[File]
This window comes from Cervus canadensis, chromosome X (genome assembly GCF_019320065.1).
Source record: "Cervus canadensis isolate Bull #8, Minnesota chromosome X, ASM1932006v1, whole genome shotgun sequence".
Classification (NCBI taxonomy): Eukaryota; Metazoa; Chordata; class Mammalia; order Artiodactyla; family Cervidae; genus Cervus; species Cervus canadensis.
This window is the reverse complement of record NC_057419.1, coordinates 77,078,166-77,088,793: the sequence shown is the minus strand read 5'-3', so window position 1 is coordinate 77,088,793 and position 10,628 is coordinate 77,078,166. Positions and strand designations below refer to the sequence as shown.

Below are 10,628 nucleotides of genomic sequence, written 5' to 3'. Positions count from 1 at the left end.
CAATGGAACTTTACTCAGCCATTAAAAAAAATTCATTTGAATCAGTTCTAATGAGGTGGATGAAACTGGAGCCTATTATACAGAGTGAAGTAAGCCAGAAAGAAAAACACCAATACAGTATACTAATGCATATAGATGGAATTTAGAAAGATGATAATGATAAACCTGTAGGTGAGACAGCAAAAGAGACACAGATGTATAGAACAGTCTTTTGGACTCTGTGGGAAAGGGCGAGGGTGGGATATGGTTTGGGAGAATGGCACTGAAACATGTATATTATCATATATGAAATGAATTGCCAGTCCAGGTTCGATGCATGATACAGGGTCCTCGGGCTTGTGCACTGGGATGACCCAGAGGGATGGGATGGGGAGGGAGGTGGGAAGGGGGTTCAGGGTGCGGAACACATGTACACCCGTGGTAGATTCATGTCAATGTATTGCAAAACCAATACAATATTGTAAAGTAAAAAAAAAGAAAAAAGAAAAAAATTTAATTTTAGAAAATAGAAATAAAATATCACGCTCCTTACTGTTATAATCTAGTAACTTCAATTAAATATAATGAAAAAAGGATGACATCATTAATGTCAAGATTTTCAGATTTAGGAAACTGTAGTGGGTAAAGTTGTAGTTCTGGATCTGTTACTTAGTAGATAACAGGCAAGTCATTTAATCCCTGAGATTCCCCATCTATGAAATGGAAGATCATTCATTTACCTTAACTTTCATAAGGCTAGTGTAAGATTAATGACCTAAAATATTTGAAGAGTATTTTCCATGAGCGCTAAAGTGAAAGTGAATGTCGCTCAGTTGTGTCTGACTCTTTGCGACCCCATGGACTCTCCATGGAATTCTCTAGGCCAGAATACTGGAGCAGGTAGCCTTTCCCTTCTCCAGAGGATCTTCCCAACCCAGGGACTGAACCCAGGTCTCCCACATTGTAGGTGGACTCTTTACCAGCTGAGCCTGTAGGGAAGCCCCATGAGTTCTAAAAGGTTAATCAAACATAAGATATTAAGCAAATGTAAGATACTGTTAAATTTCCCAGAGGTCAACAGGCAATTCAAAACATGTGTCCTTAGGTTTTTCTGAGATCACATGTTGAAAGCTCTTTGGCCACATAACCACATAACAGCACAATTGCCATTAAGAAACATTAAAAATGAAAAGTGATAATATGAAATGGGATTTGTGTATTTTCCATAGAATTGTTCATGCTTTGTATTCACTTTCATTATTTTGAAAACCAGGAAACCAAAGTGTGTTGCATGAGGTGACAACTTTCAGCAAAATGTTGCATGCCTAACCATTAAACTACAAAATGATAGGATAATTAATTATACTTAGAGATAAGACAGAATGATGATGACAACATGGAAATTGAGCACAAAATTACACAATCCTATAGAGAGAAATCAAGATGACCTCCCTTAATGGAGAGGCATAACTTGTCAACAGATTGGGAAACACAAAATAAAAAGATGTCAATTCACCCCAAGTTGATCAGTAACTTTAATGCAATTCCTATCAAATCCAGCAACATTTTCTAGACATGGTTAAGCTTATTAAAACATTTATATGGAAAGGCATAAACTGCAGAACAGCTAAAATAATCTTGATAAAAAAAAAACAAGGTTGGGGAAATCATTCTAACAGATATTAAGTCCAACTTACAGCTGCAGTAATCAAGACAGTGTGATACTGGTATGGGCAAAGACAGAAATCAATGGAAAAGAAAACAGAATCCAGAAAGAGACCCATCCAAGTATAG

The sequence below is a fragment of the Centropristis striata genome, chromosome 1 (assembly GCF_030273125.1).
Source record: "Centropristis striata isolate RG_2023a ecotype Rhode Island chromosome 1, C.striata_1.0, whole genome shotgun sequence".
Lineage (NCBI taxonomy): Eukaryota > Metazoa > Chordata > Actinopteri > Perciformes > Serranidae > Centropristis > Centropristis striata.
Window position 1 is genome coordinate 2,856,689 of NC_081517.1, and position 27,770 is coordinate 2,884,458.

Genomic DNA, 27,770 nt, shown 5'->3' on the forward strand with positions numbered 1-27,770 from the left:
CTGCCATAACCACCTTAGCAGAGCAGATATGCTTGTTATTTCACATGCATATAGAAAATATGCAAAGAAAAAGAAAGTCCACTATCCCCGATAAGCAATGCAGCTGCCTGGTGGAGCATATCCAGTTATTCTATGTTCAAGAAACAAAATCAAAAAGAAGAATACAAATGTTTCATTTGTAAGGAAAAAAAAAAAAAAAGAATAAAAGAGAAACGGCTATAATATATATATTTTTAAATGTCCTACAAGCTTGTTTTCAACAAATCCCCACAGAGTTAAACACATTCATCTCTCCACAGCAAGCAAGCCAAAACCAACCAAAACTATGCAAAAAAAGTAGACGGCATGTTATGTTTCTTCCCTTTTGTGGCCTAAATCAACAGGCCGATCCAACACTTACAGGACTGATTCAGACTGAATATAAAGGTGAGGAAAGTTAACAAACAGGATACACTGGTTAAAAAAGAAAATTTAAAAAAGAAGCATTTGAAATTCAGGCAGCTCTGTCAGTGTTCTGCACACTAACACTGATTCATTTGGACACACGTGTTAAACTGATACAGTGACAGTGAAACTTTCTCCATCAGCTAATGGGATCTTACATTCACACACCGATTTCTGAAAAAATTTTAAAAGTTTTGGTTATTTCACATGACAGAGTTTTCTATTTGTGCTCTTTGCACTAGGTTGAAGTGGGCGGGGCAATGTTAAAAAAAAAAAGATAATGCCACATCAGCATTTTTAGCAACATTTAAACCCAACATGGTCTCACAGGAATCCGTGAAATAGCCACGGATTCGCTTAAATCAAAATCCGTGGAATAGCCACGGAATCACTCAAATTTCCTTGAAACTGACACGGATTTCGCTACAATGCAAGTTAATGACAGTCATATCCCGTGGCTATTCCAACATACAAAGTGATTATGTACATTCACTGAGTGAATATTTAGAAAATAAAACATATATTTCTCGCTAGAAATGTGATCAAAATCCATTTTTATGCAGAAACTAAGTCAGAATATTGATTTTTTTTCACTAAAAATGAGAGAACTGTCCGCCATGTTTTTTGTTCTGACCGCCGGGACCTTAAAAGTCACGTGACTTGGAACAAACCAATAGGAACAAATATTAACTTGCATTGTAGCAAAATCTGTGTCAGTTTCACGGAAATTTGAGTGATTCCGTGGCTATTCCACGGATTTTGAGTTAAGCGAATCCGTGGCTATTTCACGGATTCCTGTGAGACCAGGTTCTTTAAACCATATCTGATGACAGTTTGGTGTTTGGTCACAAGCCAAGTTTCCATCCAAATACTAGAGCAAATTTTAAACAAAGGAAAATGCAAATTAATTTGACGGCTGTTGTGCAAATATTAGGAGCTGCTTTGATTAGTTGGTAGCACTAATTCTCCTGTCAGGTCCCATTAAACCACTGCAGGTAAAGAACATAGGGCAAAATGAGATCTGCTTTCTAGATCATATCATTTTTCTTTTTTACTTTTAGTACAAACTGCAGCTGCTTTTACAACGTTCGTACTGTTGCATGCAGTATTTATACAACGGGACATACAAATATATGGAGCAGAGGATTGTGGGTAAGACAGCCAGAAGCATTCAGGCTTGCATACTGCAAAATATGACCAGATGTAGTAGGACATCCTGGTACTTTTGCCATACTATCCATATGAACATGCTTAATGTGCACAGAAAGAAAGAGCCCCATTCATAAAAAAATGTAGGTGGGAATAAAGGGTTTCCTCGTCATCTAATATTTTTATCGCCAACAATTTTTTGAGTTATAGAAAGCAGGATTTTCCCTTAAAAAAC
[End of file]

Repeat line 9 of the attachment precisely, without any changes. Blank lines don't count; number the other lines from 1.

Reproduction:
Lineage (NCBI taxonomy): Eukaryota > Metazoa > Chordata > Actinopteri > Perciformes > Serranidae > Centropristis > Centropristis striata.